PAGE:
Photograph by Anna Schultz ’16
Photograph by Anna Schultz ’16

In spring 2015, Erik Brandt was appointed chair of design at MCAD. NEXT sat down with him to talk about his vision for the future of the design department, his professional practice Typografika, his Ficciones Typografika poster project, and the importance of thinking globally.

Erik Brandt has been a faculty member in the design department for the past nine years and served as interim chair prior to his recent appointment. Brandt’s studio practice has encompassed all areas of the department—graphic design, illustration, and comic art—and he has exhibited work throughout the United States and internationally. Brandt holds an MFA in visual communication from Virginia Commonwealth University (VCU), and a BA in philosophy from the College of William and Mary. Brandt is a member of the Alliance Graphique Internationale (AGI), an invite-only organization that unites the world’s leading graphic designers and artists, and serves on the AIGA National Education Steering Committee. 

Conglomerate Identity 

Erik Brandt, Conglomerate Identity, 2012, poster, bulletin, and postcard


NEXT: You were born in Montana, and then lived in Cameroon, Malawi, Cairo, and Germany. Tell us more about your background, growing up as a global citizen.

Erik Brandt: The story of my life is really a story of languages. My father was originally in the Peace Corps, but later became a headmaster of international schools, so that’s why we moved around so much. My first language was French as we were in Malawi, and then I learned a little bit of English, and then we moved to Germany, so German became my primary language.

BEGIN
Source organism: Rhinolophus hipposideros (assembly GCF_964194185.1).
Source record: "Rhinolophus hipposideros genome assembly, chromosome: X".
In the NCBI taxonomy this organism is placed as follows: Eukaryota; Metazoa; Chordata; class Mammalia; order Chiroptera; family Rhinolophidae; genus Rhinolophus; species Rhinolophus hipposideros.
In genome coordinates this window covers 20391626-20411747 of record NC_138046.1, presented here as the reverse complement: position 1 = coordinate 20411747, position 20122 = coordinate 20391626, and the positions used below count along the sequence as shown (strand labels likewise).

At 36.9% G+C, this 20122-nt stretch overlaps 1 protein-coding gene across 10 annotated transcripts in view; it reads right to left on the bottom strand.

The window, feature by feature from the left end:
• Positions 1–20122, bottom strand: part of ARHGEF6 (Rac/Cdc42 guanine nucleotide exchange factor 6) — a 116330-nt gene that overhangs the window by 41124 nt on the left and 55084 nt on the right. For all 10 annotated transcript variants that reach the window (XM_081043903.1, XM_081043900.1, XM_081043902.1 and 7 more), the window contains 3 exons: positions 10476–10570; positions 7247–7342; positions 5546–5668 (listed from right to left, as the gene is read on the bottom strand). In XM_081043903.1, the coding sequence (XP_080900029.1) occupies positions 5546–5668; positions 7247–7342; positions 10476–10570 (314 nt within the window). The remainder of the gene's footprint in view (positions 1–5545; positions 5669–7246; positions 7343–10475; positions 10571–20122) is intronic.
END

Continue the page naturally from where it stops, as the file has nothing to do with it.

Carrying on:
That’s really key in my identification with the idea of conglomerate identity—not really having a home or roots, as some people say, but rather more of a floating root system that’s connected. I think that’s why my interest in philosophy and history was actually perfect preparation for a life in graphic design. It gave much more vocabulary, quite literally and conceptually, to the work I do, so I think that’s a common stream in all of my work. I clearly have a strong interest in typography and that comes from an interest in language and cultures and how those things are communicated.

You began your career as a cartoonist for RADAR magazine in Japan and later taught at Pennsylvania State University and VCUQatar. How did you arrive at MCAD?

I came to MCAD in 2007. I was teaching in Doha, Qatar, before that, and for me, especially in the mid-90s, Minneapolis was kind of our Amsterdam, as far as graphic design goes—mostly because of the Walker, but also because of MCAD. I was familiar with some of the professors like Jan Jancourt, but maybe more so with what was coming out of the Walker at the time—Matthew Carter’s typeface and Laurie Haycock Makela, who was the design director at the time. By the same token, my wife, who’s a poet, was also fascinated by Minneapolis because of the strong creative writing community here.

Design Department Poster 

Erik Brandt, MCAD Design Department Poster, 2015, poster, 24 x 36 in.


You’ve already made design faculty and curriculum updates. What is your vision for the design department and what else do you hope to see change?

The biggest change that we as a collective are initiating is a shift from the thought that the department as a whole would focus largely on print. We’re trying to find a better balance between the obvious needs of the contemporary communication environment, which is clearly digital in nature. We may then shift and redevelop the graphic design curriculum, with an eye to collaborate with our colleagues in media art, but also find ways for students within our area to benefit from that as well. I’m very excited of the possibility of a new dedicated interactive faculty member joining us that will help us expand our strengths.